These reports misrepresented the research and the ensuing publicity upended the  research agenda. In 1973, Dr. Lorch left the University of Buffalo accepting an offer from Canisius College. 

She shifted her professional focus from research to teaching becoming Professor and Chair of the Department of Biology. To address the discrimination against women in scientific fields, with the support of the Canisius College leadership, she spent over 20 years training and hiring women scientists and also broadening the scope for women’s participation in the management of the College. Dr. Lorch founded the women’s studies program at Canisius, now called Women and Gender Studies. She created a course for non-majors called the Biology of Women (sex ed for college kids) that soon attracted so many men that she had to limit enrollment.

In recognition of her devoted advocacy for women, in 1992 Canisius established the annual I. Joan Lorch Award to “honor a person who has made a significant contribution to women and who exemplifies the pursuit of liberation and justice regarding sex, gender, and sexuality.”

Following her retirement from Canisius in 2003, Dr. Lorch published a two-volume memoir: Chance and Choice (2007) and Change and Challenge (2009).

As recounted in her memoir, Dr. Lorch witnessed many of the 20th century’s historic events. She saw Hitler speak at the opening of an autobahn near Frankfurt in 1935, and Martin Luther King at Kleinhans Music Hall in Buffalo in 1967. She personally knew the discoverers of DNA (Watson, Crick and Franklin) and saw the fruits of her own research on amoeba used for cloning new organisms.

In 2019, Canisius College awarded Dr. Lorch the degree of Doctor of Humane Letters to celebrate “her exceptional achievements in scientific research, unwavering dedication as an educator and for being a steadfast advocate for women.”

Since learning to ski as child in Switzerland, Dr. Lorch was also an avid outdoors woman. She skied well into her eighth decade in Europe and North America and was also an active member of the Adirondack Mountain Club. In recent years, she loved playing Scrabble with her family and connecting on-line daily with other players of “Words with Friends”.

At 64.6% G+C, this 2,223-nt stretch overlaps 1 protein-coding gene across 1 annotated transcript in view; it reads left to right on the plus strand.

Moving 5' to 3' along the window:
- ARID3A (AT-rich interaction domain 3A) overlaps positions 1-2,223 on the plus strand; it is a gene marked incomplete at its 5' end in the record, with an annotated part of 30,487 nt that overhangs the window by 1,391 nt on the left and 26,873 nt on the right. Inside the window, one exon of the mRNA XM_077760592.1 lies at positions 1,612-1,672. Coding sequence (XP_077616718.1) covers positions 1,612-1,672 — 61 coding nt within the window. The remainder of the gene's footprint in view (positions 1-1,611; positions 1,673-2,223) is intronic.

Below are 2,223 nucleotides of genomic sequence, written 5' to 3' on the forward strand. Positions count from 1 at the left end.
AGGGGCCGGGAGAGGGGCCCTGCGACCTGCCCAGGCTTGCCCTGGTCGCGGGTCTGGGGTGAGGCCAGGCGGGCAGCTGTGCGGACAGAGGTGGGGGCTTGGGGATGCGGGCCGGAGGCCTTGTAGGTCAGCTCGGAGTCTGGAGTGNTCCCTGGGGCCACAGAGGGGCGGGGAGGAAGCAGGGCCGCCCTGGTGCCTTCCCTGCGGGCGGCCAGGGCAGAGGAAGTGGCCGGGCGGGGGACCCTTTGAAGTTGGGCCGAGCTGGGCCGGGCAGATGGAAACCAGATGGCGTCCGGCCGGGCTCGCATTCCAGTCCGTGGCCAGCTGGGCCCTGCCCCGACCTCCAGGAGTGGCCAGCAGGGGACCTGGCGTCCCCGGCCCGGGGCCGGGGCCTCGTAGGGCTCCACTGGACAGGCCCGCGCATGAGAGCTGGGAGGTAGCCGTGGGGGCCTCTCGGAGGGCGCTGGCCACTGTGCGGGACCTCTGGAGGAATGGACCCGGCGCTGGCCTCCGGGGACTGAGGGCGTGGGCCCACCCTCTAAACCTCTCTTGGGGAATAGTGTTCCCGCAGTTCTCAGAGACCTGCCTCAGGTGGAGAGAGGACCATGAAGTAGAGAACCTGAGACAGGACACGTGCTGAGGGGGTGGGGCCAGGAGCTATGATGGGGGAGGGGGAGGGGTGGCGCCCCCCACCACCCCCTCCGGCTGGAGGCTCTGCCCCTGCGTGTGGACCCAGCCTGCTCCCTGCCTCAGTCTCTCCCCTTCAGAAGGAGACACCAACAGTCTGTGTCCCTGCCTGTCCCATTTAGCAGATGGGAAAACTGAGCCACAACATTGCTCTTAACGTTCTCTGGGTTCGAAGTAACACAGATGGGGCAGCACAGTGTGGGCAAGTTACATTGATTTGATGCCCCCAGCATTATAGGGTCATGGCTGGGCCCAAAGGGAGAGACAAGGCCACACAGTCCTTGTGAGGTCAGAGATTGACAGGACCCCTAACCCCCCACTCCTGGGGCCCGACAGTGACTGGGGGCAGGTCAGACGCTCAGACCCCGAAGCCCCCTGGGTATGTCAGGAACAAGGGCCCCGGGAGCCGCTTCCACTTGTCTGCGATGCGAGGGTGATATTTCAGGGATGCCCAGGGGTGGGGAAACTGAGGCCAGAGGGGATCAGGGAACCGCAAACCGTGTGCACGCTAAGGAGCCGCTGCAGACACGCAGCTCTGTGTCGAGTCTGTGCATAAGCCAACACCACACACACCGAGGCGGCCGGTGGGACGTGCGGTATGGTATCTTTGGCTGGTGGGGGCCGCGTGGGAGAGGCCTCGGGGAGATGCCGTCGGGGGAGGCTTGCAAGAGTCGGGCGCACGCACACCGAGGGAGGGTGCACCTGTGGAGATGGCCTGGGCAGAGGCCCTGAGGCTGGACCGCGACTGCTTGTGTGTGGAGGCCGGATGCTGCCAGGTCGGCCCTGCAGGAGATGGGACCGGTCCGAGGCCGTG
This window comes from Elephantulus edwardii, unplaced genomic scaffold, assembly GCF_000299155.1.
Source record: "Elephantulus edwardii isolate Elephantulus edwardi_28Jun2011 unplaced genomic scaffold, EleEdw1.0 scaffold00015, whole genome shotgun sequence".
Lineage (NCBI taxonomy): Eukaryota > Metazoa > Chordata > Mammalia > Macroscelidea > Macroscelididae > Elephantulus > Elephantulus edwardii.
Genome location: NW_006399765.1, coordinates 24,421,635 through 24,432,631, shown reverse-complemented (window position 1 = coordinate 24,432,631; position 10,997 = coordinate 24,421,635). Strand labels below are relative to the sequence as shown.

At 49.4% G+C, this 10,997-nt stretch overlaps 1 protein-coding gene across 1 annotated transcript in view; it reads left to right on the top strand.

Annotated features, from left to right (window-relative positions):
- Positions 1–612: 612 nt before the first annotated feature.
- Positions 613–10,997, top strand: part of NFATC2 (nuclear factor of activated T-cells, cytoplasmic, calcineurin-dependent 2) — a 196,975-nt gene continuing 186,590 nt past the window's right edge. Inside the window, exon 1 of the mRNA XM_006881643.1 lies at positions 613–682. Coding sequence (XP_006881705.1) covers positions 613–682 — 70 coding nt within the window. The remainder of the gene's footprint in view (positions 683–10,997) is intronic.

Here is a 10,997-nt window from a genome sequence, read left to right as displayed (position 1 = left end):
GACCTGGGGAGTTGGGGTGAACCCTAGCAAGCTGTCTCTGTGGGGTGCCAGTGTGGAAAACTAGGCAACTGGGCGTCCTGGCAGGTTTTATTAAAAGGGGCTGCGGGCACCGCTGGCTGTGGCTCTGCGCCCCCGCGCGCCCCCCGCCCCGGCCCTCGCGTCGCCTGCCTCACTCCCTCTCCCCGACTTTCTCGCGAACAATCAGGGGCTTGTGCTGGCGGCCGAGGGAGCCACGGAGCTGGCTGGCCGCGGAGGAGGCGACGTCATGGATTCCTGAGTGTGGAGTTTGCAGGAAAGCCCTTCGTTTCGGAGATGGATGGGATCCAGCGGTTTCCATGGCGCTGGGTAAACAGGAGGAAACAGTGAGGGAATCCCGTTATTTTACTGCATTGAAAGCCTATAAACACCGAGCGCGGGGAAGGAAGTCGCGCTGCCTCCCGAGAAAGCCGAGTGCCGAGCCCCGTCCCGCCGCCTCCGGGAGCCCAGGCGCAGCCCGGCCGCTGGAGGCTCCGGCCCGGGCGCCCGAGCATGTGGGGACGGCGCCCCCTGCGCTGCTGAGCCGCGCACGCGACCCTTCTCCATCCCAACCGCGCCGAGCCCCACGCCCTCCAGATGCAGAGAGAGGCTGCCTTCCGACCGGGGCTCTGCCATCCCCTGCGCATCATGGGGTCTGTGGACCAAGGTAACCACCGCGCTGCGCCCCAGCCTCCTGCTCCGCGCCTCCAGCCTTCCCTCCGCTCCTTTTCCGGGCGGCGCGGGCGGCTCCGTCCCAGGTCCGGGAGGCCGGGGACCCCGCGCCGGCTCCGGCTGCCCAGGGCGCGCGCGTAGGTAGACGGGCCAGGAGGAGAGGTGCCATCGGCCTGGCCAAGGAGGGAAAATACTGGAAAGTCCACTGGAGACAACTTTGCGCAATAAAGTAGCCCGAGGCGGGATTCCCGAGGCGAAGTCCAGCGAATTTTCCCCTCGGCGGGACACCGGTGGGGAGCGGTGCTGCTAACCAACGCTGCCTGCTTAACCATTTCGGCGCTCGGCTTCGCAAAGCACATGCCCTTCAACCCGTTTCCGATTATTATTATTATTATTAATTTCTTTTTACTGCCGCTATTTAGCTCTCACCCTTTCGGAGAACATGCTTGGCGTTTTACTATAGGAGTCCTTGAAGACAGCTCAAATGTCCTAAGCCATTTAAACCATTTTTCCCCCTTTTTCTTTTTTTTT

She was pre-deceased by her husband of almost 60 years, Dr. Peter Staple, Professor of Oral Biology at the University of Buffalo’s Dental School. She is survived by her sons Gregory (Siobhan) of Chevy Chase, Maryland, and Alan of Chestertown, Maryland; four grandchildren, Nicole, Nico, Justin and Camille; and one great grandchild, Naomi Joan.

A memorial service will be held at the Unitarian Universalist Church of Amherst in 2023. Donations, in lieu of flowers, should be made to Hospice & Palliative Care Buffalo.

A more abbreviated version of her obituary appeared here in The Buffalo News on December 4, 2022.

Joan’s life and career are an inspiration. She overcame leaving her homeland, adjusting to two different countries (and two different regions within the US), learning English, separating from her family, facing prejudice and discrimination, and nevertheless having a highly successful career balanced with a highly successful family life. Her two memoirs taught me so much about grace and strength and persistence.

Tracy E. Carnes June 30, 1954-August 26, 2018

I am very sad to report that Tracy Carnes, my fourth cousin, once removed, passed away on August 26, 2018. Tracy had been battling cancer for a number of years and was only 64 when she died. She was survived by her partner Rita Goodman and her sisters Rebecca Alden and Virginia Voges.

Tracy had connected with me almost three years ago when she left a comment on my blog saying that she believed we were related through her grandmother, who was born Celia Nusbaum, but known to Tracy and her family as Sally Carnes. Celia’s story had been a challenge for me as she and her husband Inglis Cameron and their son Edward James Cameron had seemingly vanished in the 1920s. Together Tracy and I combined our information, and through further research we learned much more about her grandparents and father, though some questions were left unanswered. We concluded that the family had probably changed their identity and gone into hiding after cooperating with the government in the prosecution of a securities fraud case in Philadelphia. The story of Celia Nusbaum and her family can be found here and here, titled “The Mystery of the Philadelphia Lawyer.”